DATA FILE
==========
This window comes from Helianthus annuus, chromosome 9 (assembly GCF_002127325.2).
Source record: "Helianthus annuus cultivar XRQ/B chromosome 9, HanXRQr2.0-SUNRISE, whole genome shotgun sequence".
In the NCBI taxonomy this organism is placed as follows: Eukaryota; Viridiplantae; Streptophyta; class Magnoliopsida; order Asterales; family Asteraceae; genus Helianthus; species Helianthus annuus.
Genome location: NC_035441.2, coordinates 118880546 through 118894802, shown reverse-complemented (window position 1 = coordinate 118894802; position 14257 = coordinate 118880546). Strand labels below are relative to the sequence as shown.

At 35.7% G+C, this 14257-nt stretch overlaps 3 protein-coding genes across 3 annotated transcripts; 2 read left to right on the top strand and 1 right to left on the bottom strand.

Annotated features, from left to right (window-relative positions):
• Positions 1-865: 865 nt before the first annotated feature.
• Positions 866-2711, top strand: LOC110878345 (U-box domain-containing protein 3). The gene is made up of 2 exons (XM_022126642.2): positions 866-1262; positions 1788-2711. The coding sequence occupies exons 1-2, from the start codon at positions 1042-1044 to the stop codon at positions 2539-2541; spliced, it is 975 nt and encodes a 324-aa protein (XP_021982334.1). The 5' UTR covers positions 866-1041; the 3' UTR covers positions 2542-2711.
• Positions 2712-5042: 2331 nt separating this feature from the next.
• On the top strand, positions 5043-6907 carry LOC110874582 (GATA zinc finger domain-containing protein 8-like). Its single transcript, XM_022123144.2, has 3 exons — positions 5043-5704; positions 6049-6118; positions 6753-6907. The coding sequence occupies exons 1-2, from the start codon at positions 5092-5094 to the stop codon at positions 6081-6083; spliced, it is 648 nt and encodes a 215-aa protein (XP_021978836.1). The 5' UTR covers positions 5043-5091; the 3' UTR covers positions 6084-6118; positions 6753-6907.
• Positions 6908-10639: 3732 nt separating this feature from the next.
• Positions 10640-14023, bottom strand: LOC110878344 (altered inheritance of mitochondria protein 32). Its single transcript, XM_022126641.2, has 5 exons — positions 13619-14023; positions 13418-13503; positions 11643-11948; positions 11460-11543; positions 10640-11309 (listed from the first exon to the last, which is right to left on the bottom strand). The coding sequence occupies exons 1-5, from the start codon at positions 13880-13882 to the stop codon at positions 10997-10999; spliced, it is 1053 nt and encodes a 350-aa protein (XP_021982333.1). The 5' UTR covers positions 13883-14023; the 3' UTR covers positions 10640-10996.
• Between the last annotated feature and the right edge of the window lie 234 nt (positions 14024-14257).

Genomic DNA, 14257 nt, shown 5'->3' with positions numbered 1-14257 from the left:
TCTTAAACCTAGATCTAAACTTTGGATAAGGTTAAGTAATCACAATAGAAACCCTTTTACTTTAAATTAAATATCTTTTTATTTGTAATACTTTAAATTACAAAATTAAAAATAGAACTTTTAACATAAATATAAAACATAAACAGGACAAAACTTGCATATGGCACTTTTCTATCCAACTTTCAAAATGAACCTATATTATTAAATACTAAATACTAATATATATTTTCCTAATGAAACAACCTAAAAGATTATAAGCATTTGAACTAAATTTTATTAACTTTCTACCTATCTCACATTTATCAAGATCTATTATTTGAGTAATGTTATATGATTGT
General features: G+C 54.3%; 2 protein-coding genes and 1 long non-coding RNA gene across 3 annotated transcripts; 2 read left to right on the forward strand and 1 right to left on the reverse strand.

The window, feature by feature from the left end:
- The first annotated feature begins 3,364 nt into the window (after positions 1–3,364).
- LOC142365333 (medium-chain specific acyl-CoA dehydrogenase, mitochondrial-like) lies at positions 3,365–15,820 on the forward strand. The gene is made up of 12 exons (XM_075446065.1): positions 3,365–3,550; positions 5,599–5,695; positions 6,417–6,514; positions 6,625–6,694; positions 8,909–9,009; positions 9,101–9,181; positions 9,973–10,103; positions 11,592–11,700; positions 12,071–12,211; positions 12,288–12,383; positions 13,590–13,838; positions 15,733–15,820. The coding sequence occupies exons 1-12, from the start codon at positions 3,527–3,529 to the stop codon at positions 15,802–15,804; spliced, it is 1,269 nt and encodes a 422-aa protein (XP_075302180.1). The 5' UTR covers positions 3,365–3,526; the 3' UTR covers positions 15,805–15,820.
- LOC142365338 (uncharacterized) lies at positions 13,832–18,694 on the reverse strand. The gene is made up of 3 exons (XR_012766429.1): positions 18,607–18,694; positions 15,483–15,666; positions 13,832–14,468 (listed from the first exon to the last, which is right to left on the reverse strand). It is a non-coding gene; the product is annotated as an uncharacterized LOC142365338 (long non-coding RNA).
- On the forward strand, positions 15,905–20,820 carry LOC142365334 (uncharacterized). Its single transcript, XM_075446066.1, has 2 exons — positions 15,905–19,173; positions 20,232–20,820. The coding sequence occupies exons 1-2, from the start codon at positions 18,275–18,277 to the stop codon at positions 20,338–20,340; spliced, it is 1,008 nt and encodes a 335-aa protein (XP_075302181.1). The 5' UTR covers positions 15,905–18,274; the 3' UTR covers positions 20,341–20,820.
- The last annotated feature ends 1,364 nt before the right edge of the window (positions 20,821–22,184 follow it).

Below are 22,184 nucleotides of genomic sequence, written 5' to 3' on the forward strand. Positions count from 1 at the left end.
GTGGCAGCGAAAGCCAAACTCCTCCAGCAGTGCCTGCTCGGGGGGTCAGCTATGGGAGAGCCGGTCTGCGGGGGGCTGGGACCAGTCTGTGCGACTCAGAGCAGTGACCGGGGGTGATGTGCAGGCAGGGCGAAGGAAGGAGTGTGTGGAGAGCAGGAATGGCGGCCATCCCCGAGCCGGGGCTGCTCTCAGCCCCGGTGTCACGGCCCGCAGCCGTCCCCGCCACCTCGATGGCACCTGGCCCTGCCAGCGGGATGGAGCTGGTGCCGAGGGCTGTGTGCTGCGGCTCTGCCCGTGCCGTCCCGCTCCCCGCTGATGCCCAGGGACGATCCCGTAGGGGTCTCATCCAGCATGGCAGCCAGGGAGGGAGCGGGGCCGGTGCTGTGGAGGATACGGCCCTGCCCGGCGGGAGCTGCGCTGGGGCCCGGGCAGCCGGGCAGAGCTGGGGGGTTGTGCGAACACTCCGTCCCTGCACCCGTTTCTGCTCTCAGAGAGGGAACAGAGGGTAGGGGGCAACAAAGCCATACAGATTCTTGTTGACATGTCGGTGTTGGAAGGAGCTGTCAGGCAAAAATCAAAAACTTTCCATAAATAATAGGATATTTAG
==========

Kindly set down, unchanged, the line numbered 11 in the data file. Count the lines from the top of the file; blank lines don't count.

• Positions 6908-10639: 3732 nt separating this feature from the next.